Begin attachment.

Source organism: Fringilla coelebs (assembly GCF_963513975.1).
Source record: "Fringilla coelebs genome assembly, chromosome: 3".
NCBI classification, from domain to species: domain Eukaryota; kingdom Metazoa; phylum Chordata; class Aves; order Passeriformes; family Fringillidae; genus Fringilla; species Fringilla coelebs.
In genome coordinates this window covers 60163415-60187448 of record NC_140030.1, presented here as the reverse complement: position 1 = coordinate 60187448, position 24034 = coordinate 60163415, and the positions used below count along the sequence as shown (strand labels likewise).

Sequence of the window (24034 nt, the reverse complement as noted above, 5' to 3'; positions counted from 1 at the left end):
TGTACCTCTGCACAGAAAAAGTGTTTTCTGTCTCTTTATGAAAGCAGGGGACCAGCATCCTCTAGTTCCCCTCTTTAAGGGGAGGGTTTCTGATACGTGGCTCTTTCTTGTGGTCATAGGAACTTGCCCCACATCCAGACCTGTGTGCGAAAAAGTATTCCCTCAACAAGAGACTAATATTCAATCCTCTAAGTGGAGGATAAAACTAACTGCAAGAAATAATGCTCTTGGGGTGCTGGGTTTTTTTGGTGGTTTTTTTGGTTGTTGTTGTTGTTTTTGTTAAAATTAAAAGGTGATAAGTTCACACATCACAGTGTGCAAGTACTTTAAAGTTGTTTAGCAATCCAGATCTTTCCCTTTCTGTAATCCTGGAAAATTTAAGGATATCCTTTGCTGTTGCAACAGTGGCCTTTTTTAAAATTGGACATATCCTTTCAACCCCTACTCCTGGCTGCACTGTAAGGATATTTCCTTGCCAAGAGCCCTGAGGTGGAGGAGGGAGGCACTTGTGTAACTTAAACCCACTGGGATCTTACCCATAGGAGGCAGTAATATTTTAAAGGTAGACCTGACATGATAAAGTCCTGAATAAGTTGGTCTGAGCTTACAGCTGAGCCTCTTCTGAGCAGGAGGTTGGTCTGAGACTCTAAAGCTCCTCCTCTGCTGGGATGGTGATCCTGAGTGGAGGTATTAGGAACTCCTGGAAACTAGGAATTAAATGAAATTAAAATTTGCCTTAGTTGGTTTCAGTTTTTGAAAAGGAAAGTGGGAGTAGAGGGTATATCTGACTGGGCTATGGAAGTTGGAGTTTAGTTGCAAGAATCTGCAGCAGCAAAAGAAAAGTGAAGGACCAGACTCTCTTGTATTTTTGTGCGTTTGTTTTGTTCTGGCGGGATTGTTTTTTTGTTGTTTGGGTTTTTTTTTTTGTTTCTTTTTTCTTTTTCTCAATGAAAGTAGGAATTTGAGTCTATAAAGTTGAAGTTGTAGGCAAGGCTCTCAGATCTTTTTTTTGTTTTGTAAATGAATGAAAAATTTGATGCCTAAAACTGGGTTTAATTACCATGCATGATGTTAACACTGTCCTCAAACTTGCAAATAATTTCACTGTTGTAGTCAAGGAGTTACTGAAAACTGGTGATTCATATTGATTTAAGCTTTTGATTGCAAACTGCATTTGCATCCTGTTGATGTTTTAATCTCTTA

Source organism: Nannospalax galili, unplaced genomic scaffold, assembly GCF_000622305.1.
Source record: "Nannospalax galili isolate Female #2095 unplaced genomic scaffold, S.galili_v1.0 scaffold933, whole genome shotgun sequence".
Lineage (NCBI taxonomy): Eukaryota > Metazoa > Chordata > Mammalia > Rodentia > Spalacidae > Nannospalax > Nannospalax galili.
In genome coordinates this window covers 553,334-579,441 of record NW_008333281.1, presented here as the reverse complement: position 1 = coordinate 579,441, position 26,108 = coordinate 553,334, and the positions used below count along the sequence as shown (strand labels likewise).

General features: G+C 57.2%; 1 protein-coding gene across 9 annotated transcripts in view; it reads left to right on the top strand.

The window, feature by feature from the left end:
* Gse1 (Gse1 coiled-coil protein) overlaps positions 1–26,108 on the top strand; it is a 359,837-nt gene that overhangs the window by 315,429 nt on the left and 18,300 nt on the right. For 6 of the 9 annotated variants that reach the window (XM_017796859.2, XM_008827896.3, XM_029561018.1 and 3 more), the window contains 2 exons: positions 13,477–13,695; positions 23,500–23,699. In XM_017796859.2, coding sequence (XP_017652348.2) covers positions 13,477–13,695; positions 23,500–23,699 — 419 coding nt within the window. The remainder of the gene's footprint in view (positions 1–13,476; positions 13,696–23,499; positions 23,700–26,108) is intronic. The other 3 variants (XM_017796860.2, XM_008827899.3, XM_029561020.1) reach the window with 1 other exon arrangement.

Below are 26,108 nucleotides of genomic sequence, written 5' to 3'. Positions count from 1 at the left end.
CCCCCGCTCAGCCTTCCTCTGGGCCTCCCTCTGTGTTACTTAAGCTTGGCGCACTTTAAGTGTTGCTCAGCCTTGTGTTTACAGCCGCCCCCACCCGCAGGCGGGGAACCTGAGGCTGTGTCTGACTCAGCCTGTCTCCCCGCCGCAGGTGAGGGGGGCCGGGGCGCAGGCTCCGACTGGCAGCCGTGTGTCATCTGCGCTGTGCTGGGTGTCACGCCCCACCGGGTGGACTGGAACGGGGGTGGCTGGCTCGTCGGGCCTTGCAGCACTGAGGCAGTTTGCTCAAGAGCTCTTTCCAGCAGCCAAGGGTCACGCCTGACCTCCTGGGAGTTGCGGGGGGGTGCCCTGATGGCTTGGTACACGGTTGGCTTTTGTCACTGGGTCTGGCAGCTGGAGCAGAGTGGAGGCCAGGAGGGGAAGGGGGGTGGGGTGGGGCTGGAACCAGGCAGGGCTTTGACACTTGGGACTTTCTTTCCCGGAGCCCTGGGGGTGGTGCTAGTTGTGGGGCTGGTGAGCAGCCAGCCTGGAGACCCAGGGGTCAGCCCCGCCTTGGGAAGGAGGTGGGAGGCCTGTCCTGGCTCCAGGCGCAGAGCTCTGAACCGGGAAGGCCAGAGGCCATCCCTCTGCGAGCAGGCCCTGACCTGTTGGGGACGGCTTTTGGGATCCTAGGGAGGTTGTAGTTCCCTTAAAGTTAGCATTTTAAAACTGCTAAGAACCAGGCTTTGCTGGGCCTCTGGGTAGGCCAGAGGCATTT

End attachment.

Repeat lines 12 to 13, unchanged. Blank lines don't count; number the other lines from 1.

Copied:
The window, feature by feature from the left end:
* Gse1 (Gse1 coiled-coil protein) overlaps positions 1–26,108 on the top strand; it is a 359,837-nt gene that overhangs the window by 315,429 nt on the left and 18,300 nt on the right. For 6 of the 9 annotated variants that reach the window (XM_017796859.2, XM_008827896.3, XM_029561018.1 and 3 more), the window contains 2 exons: positions 13,477–13,695; positions 23,500–23,699. In XM_017796859.2, coding sequence (XP_017652348.2) covers positions 13,477–13,695; positions 23,500–23,699 — 419 coding nt within the window. The remainder of the gene's footprint in view (positions 1–13,476; positions 13,696–23,499; positions 23,700–26,108) is intronic. The other 3 variants (XM_017796860.2, XM_008827899.3, XM_029561020.1) reach the window with 1 other exon arrangement.